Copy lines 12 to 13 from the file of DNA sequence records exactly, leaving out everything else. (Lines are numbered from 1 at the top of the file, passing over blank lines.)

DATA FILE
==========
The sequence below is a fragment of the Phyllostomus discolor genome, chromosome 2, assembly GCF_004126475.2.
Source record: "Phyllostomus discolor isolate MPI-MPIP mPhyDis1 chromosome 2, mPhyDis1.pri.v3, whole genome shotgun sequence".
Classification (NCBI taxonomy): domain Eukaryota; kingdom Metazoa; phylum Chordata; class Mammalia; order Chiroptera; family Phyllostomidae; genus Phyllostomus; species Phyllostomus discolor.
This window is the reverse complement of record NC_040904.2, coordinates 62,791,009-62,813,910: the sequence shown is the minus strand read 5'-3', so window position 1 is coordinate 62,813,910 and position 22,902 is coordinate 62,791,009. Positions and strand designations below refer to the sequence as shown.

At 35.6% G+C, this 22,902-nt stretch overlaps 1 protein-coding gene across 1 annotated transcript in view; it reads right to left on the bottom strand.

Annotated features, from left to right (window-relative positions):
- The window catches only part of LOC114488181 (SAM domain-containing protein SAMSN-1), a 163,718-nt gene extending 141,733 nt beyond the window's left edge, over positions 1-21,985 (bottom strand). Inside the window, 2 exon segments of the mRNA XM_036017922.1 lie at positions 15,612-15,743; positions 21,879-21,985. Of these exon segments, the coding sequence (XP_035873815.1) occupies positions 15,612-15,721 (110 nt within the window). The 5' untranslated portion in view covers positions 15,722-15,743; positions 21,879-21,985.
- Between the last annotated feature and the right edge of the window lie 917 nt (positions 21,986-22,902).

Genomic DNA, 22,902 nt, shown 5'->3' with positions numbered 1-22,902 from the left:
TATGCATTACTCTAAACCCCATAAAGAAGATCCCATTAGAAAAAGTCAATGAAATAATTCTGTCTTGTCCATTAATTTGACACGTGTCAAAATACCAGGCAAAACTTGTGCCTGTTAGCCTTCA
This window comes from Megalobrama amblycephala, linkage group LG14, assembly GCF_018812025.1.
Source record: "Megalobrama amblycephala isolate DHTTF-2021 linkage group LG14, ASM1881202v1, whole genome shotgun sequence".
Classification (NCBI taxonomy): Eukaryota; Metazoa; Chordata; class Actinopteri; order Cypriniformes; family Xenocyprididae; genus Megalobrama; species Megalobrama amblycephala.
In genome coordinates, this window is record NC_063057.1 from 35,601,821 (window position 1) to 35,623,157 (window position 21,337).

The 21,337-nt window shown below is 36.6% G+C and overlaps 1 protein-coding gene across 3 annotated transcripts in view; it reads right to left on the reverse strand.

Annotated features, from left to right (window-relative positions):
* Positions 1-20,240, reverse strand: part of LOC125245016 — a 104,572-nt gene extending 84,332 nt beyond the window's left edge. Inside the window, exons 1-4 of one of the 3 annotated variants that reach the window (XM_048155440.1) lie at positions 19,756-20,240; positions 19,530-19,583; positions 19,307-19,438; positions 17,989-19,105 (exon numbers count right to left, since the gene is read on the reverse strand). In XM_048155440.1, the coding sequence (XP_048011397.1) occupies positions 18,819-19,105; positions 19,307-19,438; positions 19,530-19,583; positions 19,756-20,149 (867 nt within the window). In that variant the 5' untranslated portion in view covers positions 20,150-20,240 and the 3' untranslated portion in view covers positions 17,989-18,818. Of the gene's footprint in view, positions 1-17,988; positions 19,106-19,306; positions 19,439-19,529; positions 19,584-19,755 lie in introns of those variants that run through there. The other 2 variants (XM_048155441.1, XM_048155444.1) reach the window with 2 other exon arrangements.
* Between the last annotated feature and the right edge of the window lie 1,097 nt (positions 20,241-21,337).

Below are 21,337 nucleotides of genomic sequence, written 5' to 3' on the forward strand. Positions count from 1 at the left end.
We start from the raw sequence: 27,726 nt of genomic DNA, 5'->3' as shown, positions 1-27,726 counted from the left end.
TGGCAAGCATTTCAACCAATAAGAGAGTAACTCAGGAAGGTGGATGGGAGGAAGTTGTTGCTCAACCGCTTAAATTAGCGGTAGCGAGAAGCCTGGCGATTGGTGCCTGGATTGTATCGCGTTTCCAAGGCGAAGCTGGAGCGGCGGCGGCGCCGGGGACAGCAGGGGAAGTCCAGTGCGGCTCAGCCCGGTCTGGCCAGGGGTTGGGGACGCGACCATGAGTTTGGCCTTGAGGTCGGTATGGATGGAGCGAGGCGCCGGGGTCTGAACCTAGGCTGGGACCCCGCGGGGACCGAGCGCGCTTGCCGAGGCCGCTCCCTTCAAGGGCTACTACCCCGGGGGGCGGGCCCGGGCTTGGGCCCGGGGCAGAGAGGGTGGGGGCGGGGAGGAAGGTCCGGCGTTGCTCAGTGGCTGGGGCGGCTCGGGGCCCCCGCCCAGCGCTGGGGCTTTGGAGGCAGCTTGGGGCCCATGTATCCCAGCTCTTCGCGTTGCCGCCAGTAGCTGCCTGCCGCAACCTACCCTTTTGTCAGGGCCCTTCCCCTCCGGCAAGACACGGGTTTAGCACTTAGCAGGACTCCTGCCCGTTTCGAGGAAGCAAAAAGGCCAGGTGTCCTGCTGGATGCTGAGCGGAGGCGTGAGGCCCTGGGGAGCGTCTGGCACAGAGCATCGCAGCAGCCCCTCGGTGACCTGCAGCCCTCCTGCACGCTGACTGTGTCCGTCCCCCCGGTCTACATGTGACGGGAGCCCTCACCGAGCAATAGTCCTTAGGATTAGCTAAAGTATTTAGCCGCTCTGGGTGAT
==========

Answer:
Source record: "Megalobrama amblycephala isolate DHTTF-2021 linkage group LG14, ASM1881202v1, whole genome shotgun sequence".
Classification (NCBI taxonomy): Eukaryota; Metazoa; Chordata; class Actinopteri; order Cypriniformes; family Xenocyprididae; genus Megalobrama; species Megalobrama amblycephala.